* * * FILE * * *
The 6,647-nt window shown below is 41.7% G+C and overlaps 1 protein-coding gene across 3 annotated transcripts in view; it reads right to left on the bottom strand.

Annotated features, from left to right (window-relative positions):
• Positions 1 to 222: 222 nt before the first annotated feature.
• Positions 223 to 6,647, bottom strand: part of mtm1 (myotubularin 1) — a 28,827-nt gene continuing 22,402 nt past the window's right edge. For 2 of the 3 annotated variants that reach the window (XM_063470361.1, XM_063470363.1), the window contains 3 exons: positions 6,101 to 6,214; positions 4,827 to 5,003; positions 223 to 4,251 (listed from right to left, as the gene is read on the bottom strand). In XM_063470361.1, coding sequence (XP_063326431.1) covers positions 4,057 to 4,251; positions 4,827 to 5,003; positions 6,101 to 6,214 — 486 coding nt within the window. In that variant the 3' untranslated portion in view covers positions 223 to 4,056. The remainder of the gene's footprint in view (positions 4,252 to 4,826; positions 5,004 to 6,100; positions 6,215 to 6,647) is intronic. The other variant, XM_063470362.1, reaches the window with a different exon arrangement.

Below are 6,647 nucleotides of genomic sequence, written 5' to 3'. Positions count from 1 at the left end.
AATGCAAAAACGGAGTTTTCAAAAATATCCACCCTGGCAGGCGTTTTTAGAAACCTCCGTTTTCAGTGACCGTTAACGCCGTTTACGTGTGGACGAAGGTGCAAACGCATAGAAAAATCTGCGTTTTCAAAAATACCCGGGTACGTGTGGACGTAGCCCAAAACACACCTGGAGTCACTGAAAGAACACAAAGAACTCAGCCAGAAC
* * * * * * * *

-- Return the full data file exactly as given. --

The 6,647-nt window shown below is 41.7% G+C and overlaps 1 protein-coding gene across 3 annotated transcripts in view; it reads right to left on the bottom strand.

Annotated features, from left to right (window-relative positions):
• Positions 1 to 222: 222 nt before the first annotated feature.
• Positions 223 to 6,647, bottom strand: part of mtm1 (myotubularin 1) — a 28,827-nt gene continuing 22,402 nt past the window's right edge. For 2 of the 3 annotated variants that reach the window (XM_063470361.1, XM_063470363.1), the window contains 3 exons: positions 6,101 to 6,214; positions 4,827 to 5,003; positions 223 to 4,251 (listed from right to left, as the gene is read on the bottom strand). In XM_063470361.1, coding sequence (XP_063326431.1) covers positions 4,057 to 4,251; positions 4,827 to 5,003; positions 6,101 to 6,214 — 486 coding nt within the window. In that variant the 3' untranslated portion in view covers positions 223 to 4,056. The remainder of the gene's footprint in view (positions 4,252 to 4,826; positions 5,004 to 6,100; positions 6,215 to 6,647) is intronic. The other variant, XM_063470362.1, reaches the window with a different exon arrangement.

Below are 6,647 nucleotides of genomic sequence, written 5' to 3'. Positions count from 1 at the left end.
AATGCAAAAACGGAGTTTTCAAAAATATCCACCCTGGCAGGCGTTTTTAGAAACCTCCGTTTTCAGTGACCGTTAACGCCGTTTACGTGTGGACGAAGGTGCAAACGCATAGAAAAATCTGCGTTTTCAAAAATACCCGGGTACGTGTGGACGTAGCCCAAAACACACCTGGAGTCACTGAAAGAACACAAAGAACTCAGCCAGAAC